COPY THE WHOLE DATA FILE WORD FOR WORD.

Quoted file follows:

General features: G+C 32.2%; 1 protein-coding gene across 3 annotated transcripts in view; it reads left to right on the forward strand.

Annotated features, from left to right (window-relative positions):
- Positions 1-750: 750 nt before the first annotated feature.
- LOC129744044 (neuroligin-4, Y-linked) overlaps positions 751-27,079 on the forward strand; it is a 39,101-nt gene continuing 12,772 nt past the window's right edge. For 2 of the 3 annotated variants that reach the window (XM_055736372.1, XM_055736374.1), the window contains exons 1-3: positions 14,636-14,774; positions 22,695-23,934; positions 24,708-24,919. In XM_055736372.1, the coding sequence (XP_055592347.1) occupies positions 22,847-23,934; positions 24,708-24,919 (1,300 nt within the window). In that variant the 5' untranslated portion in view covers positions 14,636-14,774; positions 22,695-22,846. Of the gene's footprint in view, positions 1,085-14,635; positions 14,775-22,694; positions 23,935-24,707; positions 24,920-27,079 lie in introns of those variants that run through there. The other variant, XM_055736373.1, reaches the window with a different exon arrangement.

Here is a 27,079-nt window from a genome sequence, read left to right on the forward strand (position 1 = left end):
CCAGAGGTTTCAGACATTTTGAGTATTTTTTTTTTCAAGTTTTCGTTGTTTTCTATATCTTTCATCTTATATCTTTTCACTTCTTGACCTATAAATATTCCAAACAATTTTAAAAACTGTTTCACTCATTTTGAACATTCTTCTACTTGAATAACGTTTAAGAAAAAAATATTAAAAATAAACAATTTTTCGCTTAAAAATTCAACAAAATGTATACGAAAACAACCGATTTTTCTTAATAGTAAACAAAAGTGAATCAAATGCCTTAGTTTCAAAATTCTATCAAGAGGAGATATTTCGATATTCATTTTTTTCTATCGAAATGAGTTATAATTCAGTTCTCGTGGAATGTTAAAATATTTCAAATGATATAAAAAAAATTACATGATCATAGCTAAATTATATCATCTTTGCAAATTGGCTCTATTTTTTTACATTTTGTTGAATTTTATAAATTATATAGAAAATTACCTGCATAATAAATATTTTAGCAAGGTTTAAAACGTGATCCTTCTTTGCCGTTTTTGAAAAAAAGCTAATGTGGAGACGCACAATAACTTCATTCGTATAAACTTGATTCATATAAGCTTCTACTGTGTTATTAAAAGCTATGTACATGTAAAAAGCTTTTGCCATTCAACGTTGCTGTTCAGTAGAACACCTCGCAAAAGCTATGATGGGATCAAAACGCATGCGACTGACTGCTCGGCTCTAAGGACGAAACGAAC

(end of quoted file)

General features: G+C 32.2%; 1 protein-coding gene across 3 annotated transcripts in view; it reads left to right on the forward strand.

Annotated features, from left to right (window-relative positions):
- Positions 1-750: 750 nt before the first annotated feature.
- LOC129744044 (neuroligin-4, Y-linked) overlaps positions 751-27,079 on the forward strand; it is a 39,101-nt gene continuing 12,772 nt past the window's right edge. For 2 of the 3 annotated variants that reach the window (XM_055736372.1, XM_055736374.1), the window contains exons 1-3: positions 14,636-14,774; positions 22,695-23,934; positions 24,708-24,919. In XM_055736372.1, the coding sequence (XP_055592347.1) occupies positions 22,847-23,934; positions 24,708-24,919 (1,300 nt within the window). In that variant the 5' untranslated portion in view covers positions 14,636-14,774; positions 22,695-22,846. Of the gene's footprint in view, positions 1,085-14,635; positions 14,775-22,694; positions 23,935-24,707; positions 24,920-27,079 lie in introns of those variants that run through there. The other variant, XM_055736373.1, reaches the window with a different exon arrangement.

Here is a 27,079-nt window from a genome sequence, read left to right on the forward strand (position 1 = left end):
CCAGAGGTTTCAGACATTTTGAGTATTTTTTTTTTCAAGTTTTCGTTGTTTTCTATATCTTTCATCTTATATCTTTTCACTTCTTGACCTATAAATATTCCAAACAATTTTAAAAACTGTTTCACTCATTTTGAACATTCTTCTACTTGAATAACGTTTAAGAAAAAAATATTAAAAATAAACAATTTTTCGCTTAAAAATTCAACAAAATGTATACGAAAACAACCGATTTTTCTTAATAGTAAACAAAAGTGAATCAAATGCCTTAGTTTCAAAATTCTATCAAGAGGAGATATTTCGATATTCATTTTTTTCTATCGAAATGAGTTATAATTCAGTTCTCGTGGAATGTTAAAATATTTCAAATGATATAAAAAAAATTACATGATCATAGCTAAATTATATCATCTTTGCAAATTGGCTCTATTTTTTTACATTTTGTTGAATTTTATAAATTATATAGAAAATTACCTGCATAATAAATATTTTAGCAAGGTTTAAAACGTGATCCTTCTTTGCCGTTTTTGAAAAAAAGCTAATGTGGAGACGCACAATAACTTCATTCGTATAAACTTGATTCATATAAGCTTCTACTGTGTTATTAAAAGCTATGTACATGTAAAAAGCTTTTGCCATTCAACGTTGCTGTTCAGTAGAACACCTCGCAAAAGCTATGATGGGATCAAAACGCATGCGACTGACTGCTCGGCTCTAAGGACGAAACGAAC